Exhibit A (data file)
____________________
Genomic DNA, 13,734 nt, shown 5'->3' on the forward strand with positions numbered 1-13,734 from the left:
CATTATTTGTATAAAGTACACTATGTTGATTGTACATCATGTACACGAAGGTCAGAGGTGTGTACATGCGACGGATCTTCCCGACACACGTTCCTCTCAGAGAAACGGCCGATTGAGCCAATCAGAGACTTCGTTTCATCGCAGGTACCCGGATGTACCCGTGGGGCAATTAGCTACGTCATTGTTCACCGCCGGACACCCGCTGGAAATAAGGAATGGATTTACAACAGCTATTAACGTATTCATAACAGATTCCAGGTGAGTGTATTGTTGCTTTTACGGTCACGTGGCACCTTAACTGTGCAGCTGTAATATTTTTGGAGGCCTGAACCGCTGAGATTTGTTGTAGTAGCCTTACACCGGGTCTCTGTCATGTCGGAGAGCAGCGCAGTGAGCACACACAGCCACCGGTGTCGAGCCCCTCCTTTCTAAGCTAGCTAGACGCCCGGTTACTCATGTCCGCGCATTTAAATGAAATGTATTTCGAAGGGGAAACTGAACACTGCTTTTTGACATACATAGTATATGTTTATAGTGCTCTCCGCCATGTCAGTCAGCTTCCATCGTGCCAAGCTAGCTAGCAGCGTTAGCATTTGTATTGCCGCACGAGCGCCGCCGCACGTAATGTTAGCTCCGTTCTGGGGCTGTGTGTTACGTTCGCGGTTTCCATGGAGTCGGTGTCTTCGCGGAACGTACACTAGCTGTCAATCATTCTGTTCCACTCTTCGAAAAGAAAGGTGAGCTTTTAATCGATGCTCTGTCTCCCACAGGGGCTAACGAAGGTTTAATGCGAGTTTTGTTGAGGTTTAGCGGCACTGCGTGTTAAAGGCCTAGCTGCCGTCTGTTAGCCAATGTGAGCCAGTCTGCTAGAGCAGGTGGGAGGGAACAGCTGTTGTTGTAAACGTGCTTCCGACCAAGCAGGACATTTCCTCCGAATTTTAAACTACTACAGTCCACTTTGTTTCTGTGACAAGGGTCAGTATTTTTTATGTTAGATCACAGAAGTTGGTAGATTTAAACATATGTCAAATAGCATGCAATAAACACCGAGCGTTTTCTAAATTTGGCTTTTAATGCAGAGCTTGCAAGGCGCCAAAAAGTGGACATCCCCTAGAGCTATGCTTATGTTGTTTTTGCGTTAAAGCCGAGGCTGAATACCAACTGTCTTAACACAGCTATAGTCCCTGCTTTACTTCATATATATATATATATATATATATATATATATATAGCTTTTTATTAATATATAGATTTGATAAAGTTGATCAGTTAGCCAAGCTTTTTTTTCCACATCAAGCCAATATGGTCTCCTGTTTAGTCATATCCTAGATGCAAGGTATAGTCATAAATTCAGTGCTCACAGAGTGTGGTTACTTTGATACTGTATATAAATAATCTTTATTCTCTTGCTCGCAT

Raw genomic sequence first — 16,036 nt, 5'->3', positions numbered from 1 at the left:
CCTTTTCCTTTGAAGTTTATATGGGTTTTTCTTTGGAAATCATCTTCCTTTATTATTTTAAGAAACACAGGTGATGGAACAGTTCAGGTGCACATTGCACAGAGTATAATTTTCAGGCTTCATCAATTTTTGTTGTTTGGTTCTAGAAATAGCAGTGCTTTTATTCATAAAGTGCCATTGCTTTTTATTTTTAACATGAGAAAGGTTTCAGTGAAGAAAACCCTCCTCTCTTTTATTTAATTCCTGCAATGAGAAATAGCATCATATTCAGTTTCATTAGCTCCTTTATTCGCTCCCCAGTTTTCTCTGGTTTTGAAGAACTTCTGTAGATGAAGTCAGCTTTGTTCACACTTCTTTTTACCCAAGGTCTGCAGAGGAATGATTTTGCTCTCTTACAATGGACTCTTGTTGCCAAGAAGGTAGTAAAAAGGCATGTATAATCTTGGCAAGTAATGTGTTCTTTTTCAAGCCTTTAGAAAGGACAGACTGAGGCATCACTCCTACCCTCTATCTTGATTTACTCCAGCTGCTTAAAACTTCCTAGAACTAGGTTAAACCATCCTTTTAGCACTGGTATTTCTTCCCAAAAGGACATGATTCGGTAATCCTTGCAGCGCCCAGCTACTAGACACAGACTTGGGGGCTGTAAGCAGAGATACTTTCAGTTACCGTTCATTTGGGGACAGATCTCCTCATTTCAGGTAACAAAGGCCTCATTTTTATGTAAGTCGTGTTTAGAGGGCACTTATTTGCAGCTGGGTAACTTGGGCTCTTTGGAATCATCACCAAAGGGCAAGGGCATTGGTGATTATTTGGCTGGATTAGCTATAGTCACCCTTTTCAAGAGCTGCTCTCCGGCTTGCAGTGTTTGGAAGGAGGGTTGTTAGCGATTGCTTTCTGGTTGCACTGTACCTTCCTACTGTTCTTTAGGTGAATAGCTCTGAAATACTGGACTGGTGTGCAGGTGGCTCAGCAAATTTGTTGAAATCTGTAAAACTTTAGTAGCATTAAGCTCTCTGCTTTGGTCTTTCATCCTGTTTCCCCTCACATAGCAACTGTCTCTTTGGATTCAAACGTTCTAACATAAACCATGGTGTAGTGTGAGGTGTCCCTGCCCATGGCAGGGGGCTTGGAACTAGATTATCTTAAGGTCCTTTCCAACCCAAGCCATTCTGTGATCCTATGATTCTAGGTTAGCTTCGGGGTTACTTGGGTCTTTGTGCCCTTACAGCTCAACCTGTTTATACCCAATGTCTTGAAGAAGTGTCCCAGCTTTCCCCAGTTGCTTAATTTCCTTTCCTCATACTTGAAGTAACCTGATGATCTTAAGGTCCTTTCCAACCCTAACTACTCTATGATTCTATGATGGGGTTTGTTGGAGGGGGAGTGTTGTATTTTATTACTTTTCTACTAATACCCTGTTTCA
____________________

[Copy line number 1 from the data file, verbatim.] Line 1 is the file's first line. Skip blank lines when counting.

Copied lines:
Genomic DNA, 13,734 nt, shown 5'->3' on the forward strand with positions numbered 1-13,734 from the left: